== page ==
- BOUNTIFUL 46 days – An early bush bean that produces a very large crop. The beans are stringless, broad, straight, and 6 to 7 inches long. The plants grow 16 to 18 inches tall and have light green foliage. Good home garden variety for canning or freezing, that was first introduced in 1897.
- CHEROKEE WAX 43-55 days – Dating from 1946, the hardy 1 ½ foot plants will reliably produce a stringless crop of oval, golden yellow beans. Good choice for canning or fresh use. A vigorous, heavy yielding variety.
- ROYAL BURGUNDY 55 days – A very good producer of round, stringless, purple pod beans, that grow on 15 to 20 inch plants. The delicious beans turn green when cooked. Mexican bean beetles avoid this variety. A good choice for cooler climates.
- PAINTED LADY 68 days – This early variety will help attract hummingbirds to your garden with its delightful scarlet and cream colored flowers. Dating back to 1827, these tasty runner-type beans should be picked when young for best flavor. Beautiful when grown on arbors and trellises.
- RATTLESNAKE POLE BEAN 65 days – This heirloom has unusual, dark-green pods streaked with purple. This vigorous grower often grows to 10 feet tall, and is filled with 7 inch, great tasting pods. Beautiful, light buff seeds splashed with dark-brown markings.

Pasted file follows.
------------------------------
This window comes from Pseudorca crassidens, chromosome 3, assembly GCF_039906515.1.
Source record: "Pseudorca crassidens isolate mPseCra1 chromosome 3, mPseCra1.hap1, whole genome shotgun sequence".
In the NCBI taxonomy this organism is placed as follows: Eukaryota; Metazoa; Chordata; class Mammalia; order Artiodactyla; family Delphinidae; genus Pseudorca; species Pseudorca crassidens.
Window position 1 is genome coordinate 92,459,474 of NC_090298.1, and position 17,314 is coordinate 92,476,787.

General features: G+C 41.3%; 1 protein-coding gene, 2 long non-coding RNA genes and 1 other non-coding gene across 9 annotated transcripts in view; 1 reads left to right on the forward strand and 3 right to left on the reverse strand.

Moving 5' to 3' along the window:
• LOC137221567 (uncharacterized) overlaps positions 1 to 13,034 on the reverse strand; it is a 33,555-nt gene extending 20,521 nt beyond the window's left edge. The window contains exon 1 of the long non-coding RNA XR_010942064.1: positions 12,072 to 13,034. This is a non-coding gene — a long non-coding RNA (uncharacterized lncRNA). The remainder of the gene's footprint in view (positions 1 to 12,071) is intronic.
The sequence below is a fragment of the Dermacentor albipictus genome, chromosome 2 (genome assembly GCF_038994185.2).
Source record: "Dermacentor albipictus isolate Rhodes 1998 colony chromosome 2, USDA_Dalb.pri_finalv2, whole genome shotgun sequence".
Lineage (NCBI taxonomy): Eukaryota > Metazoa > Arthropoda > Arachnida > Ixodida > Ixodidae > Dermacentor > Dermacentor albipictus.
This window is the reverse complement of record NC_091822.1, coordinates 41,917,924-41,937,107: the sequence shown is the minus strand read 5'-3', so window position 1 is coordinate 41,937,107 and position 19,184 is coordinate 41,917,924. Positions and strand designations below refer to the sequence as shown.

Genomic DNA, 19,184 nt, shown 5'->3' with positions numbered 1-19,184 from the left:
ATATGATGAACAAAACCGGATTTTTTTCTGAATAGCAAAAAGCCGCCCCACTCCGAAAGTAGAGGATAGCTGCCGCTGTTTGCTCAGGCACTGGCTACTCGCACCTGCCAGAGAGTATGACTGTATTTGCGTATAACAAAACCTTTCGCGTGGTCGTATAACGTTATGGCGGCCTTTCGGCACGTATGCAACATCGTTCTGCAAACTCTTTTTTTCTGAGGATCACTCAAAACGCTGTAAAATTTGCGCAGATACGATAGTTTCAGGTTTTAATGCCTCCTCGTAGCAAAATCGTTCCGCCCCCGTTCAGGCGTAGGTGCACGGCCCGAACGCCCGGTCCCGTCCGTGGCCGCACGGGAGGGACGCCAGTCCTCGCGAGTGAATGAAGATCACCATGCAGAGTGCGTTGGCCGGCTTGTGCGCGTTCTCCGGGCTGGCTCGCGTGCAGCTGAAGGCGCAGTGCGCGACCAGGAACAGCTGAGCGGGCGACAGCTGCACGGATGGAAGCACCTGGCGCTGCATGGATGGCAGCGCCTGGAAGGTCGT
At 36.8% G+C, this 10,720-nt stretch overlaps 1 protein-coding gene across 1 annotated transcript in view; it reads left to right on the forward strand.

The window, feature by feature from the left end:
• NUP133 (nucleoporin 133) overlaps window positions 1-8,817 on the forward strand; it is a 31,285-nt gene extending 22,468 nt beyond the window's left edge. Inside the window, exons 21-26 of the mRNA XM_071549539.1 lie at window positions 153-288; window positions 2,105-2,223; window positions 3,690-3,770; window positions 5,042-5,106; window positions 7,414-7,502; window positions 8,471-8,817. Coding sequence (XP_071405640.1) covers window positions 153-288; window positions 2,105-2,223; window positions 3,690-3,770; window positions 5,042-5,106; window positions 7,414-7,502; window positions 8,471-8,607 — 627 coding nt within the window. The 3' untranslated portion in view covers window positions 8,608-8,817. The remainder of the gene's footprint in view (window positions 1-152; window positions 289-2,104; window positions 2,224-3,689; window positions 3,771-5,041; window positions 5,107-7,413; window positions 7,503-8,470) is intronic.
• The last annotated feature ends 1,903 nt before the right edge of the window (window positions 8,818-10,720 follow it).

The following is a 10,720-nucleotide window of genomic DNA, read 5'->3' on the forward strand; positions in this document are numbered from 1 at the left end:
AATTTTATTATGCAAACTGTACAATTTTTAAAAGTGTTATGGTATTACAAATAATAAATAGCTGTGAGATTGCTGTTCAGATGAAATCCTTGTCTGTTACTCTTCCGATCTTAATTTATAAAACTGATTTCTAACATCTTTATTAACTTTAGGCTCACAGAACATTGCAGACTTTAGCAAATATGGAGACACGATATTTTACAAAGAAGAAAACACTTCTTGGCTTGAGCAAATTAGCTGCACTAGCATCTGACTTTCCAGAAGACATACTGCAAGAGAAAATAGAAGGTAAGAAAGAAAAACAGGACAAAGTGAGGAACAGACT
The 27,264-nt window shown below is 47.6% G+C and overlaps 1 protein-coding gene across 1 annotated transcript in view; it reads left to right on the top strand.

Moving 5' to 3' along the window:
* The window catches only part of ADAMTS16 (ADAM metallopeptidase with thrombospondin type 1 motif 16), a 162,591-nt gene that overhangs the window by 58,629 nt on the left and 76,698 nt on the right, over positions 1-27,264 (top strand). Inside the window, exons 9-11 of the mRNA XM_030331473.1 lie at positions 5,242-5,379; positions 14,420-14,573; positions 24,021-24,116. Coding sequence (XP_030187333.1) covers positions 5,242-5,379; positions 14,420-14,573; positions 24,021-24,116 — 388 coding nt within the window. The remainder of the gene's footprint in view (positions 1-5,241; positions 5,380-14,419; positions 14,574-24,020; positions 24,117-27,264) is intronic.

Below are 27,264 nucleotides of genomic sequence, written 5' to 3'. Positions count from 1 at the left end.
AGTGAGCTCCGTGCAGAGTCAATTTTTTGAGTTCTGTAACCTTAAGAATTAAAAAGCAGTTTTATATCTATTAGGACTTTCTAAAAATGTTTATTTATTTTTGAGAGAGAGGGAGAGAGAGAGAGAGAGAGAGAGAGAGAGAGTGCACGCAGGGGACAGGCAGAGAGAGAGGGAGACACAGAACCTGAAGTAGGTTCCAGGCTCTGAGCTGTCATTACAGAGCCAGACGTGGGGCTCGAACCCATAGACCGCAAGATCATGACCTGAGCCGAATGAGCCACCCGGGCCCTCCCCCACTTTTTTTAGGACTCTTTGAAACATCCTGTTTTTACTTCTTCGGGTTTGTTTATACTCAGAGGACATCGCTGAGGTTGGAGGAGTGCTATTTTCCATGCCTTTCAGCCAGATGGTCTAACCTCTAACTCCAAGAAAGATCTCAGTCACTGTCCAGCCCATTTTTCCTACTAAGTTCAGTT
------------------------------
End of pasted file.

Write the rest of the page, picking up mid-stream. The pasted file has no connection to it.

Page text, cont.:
- KENTUCKY WONDER 69 days – This variety was first introduced in 1864, and is still a favorite of many. Tall vines, often growing over 6 feet tall, produce an abundant crop of 9-10 inch beans.
- SCARLET RUNNER POLE BEAN 70 days – This heirloom variety was first grown in the 1600’s, but introduced to the United States in the 1800’s. Large clusters of bright red flowers abound on large, 10 foot vines. Pick the 12 inch pods when young for best flavor. A favorite of hummingbirds.
- FORDHOOK BUSH LIMA 75 days – This old variety was first introduced in 1917, and still remains a heavy producer of high quality beans today. The large, all purpose limas have pods that contain 4 to 5 fat, delicious beans.
- BLACK TURTLE 90 days – This old heirloom variety was first introduced in the late 1700’s, and has beautiful, jet black seeds. The hardy bush plants are disease and heat resistant, and are wonderful in soup.
- DARK RED KIDNEY BEAN 95 days – A great bush variety of dried bean that can be used for baking, soup or chili! Each pod contains 5 large, red, kidney shaped beans that store well. A popular choice for Mexican cuisine.